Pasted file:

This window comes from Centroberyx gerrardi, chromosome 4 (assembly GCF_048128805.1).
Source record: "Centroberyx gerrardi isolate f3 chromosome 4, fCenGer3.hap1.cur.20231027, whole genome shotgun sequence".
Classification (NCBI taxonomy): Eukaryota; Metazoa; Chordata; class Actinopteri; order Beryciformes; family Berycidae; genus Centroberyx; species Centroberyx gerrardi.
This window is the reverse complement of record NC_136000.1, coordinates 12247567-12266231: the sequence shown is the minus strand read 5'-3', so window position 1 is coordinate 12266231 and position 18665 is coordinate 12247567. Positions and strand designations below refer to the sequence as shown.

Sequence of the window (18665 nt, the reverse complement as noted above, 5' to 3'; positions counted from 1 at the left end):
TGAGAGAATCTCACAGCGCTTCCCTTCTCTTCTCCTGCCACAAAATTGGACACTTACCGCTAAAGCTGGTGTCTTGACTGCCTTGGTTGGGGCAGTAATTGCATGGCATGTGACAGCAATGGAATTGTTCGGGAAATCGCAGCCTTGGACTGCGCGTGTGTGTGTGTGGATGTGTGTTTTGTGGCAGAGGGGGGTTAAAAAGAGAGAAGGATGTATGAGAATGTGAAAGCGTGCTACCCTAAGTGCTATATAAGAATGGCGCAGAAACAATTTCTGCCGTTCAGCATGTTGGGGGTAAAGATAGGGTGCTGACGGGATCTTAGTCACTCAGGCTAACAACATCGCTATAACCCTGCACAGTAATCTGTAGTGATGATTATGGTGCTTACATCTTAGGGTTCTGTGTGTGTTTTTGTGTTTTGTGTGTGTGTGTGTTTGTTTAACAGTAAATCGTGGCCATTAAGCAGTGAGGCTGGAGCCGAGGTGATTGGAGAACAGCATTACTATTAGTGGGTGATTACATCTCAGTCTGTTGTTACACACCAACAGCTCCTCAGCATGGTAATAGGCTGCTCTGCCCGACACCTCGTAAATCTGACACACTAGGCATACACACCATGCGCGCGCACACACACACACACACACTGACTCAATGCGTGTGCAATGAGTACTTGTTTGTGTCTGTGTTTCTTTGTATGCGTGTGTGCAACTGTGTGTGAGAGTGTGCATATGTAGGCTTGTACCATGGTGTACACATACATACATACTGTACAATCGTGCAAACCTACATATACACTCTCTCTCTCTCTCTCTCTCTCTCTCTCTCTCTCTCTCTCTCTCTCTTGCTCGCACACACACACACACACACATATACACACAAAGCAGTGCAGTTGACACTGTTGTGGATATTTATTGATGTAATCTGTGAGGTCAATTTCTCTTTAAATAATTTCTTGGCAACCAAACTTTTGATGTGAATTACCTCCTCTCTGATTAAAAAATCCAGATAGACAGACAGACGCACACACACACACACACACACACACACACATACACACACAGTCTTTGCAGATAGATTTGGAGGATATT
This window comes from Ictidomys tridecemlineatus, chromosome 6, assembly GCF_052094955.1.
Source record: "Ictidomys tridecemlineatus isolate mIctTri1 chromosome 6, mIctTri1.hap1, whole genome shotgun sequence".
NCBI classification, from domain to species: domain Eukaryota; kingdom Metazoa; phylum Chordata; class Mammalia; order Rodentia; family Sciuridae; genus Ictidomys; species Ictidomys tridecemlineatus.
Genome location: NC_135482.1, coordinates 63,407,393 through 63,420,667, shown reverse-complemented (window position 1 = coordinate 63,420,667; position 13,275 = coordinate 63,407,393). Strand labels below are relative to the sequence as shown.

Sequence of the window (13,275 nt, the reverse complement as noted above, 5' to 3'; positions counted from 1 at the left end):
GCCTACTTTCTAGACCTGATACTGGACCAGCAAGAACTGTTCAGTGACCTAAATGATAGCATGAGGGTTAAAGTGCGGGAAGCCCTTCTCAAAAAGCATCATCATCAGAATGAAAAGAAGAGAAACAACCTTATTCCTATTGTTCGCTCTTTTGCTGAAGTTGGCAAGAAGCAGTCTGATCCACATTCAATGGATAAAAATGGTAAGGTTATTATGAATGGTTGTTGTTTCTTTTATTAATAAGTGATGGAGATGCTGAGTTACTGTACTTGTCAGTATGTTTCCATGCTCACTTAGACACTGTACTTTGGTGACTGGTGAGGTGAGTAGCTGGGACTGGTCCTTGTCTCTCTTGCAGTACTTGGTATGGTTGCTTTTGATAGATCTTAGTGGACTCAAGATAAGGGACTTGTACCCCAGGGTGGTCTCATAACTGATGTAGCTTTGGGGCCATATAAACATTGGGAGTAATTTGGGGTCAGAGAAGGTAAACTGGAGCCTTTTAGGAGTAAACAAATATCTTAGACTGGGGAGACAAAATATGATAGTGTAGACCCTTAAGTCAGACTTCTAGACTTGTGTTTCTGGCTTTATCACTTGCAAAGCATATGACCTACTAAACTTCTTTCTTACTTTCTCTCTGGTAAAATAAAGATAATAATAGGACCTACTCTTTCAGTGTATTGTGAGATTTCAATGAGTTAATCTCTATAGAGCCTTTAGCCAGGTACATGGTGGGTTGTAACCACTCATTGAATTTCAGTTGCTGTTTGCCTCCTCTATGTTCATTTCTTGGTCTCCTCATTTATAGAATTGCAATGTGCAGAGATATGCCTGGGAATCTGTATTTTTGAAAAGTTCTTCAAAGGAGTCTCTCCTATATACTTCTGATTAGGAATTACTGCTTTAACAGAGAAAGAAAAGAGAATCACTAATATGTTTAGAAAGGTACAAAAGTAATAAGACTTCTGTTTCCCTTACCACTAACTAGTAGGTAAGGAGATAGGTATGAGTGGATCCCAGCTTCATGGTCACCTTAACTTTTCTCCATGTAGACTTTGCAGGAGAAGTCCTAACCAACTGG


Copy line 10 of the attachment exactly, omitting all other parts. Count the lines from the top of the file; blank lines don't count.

Genome location: NC_135482.1, coordinates 63,407,393 through 63,420,667, shown reverse-complemented (window position 1 = coordinate 63,420,667; position 13,275 = coordinate 63,407,393). Strand labels below are relative to the sequence as shown.